User-empowering A/B tests

All of a sudden, half of the users get a new version of Twitter. Alice enters Twitter in the morning and finds out that now videos play themselves, while Bob has still to click on the videos to play. User behavior is recorded, and some days later the product designers at Twitter take a decision whether or not to keep the new feature. They have a statistically significant bulk of data that can inform that decision, and they can proud themselves of standing a lab coat away from being true scientists.

The thing is, for the users, the A/B test sucks. When the A/B test is completed and a decision was taken on the basis of actual behavior instead of some guru’s divination, the experience is great, because what we get as a result is the continuous improvement we have grown accustomed to in the modern internet. But what about the experience during the experiment?

The first time I read “The Lean Startup”, the idea of running experiments on unknowing users rubbed me up the wrong way, but I got on with it for the sake of argument. Of course, the science is solid, and the results are well worth it. Several years later, having participated in the performance of various A/B tests and having been the unwilling victim of many more, I can articulate my problem with the practice, but also coming up with a proposal for a solution.

My concerns with A/B tests, from the user standpoint, can be briefed in two items:

  • They make me feel subtly abused. Being treated like an anonymous subject without identity has some nasty associations with it, but also creates a general perception of alienation that, ultimately, is the complete opposite of what the product designers want to achieve.
  • They make me feel underestimated. If I have to take part of an unavoidable experiment — hey, finding out whether the feature is good or not is way better than just rolling it out and hoping — I want to be able to give active, meaningful feedback to the people running the service I’m consuming. After all, I am invested in the service, and I want to be able to contribute in shaping it according to my needs.

The first item is very sensitive and very hard to deal with. I’m not going to go deep into the obvious implications about how the marketing machinery as a whole treats consumers as alienated individuals. Furthermore, experimentation is necessary and positive, so the obvious remedy against alienation — to stop experimentation — is neither viable nor desirable.

The second item, though, gives what I believe to be the key to the dilemma. Let’s tell a story first:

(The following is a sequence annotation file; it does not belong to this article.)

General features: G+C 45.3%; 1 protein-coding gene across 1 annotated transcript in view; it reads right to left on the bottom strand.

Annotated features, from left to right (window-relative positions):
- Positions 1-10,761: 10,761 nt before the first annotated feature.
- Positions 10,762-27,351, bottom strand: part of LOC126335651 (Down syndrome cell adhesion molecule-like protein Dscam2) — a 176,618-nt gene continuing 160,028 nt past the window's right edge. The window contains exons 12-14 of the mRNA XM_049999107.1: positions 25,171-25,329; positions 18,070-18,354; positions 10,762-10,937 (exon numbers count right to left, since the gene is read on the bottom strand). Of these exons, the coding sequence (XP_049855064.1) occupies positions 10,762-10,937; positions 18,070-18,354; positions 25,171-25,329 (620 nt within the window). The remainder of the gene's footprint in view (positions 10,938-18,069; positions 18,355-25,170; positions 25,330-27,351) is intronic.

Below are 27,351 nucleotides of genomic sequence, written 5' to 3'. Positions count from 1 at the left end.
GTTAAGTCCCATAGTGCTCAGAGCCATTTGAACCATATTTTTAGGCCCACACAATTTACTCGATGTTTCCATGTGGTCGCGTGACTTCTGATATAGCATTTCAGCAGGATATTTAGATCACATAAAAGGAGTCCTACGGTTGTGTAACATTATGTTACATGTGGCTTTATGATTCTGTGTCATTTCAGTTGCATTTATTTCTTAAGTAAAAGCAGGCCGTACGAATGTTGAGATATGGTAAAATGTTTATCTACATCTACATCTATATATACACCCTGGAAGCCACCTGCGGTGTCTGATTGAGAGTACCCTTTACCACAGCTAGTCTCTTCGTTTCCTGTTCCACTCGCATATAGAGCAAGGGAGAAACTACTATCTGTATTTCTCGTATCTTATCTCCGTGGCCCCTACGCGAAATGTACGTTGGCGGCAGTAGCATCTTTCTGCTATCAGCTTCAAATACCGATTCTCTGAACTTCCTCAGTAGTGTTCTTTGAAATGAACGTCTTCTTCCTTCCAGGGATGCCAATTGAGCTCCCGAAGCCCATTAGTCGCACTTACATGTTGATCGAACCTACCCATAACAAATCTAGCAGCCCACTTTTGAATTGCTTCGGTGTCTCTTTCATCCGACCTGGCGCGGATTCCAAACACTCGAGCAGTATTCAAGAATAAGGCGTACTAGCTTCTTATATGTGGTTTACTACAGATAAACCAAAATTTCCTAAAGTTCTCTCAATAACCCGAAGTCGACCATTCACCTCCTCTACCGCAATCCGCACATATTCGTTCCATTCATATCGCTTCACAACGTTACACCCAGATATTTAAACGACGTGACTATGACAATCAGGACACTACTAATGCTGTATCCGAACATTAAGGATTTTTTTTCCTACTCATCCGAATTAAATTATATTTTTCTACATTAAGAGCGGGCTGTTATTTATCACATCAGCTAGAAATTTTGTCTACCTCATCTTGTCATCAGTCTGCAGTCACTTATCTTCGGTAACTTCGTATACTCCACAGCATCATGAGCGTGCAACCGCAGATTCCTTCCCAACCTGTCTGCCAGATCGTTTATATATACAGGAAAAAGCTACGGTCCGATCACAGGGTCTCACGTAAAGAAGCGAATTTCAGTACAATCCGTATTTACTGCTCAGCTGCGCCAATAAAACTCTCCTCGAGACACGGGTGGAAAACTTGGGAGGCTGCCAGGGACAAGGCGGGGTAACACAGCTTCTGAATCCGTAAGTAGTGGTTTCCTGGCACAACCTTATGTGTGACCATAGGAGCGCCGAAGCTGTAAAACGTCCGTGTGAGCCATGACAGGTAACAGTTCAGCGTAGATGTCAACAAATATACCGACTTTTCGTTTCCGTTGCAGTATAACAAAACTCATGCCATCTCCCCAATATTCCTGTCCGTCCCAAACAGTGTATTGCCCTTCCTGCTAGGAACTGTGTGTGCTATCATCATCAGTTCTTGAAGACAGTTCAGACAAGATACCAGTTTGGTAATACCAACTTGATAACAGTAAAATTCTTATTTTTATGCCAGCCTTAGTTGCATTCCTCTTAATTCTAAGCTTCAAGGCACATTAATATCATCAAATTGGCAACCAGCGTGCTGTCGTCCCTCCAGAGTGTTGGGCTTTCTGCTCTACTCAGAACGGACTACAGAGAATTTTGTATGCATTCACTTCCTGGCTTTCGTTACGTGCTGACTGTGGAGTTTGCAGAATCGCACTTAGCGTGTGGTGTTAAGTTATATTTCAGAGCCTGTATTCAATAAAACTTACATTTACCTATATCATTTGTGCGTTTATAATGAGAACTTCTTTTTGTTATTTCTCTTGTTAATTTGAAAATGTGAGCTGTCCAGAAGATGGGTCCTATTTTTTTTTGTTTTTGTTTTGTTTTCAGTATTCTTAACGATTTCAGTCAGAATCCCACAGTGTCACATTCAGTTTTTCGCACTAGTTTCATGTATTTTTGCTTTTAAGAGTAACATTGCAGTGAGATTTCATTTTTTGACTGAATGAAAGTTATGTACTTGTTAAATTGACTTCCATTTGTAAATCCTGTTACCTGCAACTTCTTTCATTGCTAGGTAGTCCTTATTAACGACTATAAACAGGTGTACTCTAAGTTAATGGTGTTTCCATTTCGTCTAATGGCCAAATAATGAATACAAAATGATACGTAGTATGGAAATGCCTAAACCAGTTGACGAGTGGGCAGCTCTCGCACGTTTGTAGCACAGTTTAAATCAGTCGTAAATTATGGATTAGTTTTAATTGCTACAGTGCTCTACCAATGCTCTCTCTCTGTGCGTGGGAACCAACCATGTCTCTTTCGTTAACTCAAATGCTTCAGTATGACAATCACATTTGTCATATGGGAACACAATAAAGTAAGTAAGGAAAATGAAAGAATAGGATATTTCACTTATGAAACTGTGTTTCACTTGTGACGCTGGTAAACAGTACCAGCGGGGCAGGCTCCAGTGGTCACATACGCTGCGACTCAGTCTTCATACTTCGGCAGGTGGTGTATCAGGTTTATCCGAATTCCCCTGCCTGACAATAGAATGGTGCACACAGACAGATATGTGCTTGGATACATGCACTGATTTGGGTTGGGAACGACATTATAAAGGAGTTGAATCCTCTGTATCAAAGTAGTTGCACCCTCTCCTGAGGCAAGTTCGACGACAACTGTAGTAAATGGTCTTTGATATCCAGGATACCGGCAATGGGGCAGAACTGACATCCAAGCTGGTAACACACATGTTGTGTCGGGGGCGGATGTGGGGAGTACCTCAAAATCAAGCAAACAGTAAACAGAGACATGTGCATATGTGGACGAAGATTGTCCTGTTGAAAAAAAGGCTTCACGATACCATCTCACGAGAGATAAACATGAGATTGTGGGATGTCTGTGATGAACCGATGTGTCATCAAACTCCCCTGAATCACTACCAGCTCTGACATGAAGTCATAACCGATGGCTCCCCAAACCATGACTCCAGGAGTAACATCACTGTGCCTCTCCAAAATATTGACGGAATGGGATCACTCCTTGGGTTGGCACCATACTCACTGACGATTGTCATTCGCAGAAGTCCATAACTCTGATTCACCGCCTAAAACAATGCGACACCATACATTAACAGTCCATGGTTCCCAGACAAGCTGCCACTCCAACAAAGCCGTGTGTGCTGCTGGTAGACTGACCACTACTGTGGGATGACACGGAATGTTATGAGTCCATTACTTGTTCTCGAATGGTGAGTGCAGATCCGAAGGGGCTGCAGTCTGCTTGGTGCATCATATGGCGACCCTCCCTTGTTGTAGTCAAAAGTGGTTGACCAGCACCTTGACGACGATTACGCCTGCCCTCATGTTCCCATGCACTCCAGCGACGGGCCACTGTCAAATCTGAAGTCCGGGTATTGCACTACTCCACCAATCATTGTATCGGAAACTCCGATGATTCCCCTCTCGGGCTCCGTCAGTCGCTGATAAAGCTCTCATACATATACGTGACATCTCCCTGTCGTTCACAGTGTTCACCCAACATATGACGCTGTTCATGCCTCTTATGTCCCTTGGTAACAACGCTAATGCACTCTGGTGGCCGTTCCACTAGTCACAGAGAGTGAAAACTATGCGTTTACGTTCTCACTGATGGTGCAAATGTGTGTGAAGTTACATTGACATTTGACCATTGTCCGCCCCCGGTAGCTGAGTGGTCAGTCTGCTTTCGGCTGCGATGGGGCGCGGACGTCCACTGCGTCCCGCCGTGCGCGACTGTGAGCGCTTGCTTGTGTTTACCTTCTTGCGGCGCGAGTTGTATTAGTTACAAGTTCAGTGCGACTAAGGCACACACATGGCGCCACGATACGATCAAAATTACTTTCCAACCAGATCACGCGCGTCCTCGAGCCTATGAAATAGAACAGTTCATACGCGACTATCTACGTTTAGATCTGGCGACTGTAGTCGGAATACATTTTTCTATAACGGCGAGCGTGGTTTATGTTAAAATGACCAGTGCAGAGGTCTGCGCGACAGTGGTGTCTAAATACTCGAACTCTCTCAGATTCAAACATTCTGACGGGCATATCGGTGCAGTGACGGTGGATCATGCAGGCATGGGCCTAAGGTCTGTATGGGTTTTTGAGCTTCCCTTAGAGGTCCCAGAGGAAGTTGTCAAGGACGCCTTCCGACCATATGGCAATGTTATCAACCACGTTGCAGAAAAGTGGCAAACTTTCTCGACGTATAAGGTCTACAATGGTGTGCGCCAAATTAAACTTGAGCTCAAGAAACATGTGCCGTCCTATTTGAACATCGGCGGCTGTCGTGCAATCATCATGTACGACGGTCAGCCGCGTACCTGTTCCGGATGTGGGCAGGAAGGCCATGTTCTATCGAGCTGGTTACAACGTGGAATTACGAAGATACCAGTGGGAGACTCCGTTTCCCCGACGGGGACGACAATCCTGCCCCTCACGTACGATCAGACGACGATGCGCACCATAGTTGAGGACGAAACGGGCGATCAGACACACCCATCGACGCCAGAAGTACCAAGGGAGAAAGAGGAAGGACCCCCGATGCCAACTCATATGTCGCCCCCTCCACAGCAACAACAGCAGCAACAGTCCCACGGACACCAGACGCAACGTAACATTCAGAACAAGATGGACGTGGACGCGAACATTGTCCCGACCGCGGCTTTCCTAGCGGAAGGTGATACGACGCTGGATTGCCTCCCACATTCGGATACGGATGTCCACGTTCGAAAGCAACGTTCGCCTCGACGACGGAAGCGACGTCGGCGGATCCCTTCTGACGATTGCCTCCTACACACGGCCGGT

Some years ago, Facebook rolled in (in an A/B test) a powerful search feature called “graph search”. As it goes with A/B tests, some of my friends got it, some didn’t. I was working in a startup aimed at processing real time information from social media, so the issue struck close: my colleague got the feature, and I never did. We played a lot with the search together, but of course I would have to log into his account to keep playing on my own. I felt some degree of frustration, specially since it is the kind of things that can make a difference, and starting perceiving the fast pace of changes at Facebook as an opaque process, something faceless that was imposed on me, whether I liked it or not.

So, what if I could have “opted in” to the feature instead?

From the strict scientific standpoint, I can see how this could be sub optimal. If the test were to be, say, the double–blind test of a new promising cure for cancer, it would stand to reason that many patients will choose to ensure that they don’t get the placebo, merely out of hope. But this is not cancer research. This is marketing. What does it mean if users start voluntarily switching to the new behavior? It means that they like it.

If a user chooses to try the new behavior, chances are that they are going to experiment more than non–invested subjects, giving away more information in the process. The feedback would be more complete, since user behavior can be measure not just in the black/white metric of enhanced interaction, but also with the comparison of passive users on either side of the test and active users on either side. An invested user that decided to try a feature — or to opt out of one — is more likely to be open to give specific feedback on the results or reasons why they think that changing groups is a good idea. Finally, as any tool that allows engagement, it is a good way of improving the brand image.

I would like to see more of these.

Credits to Eugene Belyakoff and Edward Boatman from and for the icons.